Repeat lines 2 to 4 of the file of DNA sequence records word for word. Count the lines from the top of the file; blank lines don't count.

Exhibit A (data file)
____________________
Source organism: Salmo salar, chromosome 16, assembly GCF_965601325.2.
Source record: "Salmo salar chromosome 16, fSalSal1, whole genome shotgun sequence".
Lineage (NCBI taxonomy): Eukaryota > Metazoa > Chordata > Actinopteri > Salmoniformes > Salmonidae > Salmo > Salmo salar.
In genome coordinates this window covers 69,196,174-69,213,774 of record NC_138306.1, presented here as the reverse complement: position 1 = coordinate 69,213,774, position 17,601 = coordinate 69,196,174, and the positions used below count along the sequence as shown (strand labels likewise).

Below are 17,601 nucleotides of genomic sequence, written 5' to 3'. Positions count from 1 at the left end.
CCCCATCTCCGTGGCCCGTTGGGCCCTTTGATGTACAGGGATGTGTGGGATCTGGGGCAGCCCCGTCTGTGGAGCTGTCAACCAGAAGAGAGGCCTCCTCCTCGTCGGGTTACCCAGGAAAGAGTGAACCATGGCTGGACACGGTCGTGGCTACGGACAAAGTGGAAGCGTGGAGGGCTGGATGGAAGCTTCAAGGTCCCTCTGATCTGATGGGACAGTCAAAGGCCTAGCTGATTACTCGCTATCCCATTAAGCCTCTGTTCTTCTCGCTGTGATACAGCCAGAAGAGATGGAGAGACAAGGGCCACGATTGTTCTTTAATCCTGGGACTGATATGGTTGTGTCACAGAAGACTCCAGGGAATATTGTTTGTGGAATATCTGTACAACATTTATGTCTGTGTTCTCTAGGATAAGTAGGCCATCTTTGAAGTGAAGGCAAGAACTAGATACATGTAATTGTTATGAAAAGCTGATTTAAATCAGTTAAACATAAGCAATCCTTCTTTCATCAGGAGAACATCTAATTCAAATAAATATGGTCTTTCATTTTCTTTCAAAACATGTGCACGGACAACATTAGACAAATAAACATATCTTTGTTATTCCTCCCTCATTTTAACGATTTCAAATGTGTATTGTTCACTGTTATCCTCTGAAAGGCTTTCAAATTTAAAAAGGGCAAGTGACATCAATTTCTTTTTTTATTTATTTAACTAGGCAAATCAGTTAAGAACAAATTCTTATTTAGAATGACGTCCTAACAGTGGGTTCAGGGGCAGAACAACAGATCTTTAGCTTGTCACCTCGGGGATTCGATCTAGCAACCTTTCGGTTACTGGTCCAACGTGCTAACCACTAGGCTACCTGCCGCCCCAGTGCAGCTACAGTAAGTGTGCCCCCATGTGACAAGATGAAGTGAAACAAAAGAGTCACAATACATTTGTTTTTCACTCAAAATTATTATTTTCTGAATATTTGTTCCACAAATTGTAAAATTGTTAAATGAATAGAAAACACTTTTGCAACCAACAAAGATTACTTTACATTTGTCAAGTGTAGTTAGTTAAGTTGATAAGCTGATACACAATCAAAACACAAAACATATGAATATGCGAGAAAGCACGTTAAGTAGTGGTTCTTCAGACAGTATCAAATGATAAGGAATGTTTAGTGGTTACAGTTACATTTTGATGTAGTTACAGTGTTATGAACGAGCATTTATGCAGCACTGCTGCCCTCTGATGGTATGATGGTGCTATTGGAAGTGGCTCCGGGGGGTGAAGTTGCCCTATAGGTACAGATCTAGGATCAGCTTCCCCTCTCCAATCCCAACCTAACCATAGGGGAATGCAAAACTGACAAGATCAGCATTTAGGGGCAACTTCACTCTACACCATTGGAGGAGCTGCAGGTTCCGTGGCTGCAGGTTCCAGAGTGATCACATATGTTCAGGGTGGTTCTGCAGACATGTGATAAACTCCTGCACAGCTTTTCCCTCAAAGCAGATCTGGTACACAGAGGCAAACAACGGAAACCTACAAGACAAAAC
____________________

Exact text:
Source record: "Salmo salar chromosome 16, fSalSal1, whole genome shotgun sequence".
Lineage (NCBI taxonomy): Eukaryota > Metazoa > Chordata > Actinopteri > Salmoniformes > Salmonidae > Salmo > Salmo salar.
In genome coordinates this window covers 69,196,174-69,213,774 of record NC_138306.1, presented here as the reverse complement: position 1 = coordinate 69,213,774, position 17,601 = coordinate 69,196,174, and the positions used below count along the sequence as shown (strand labels likewise).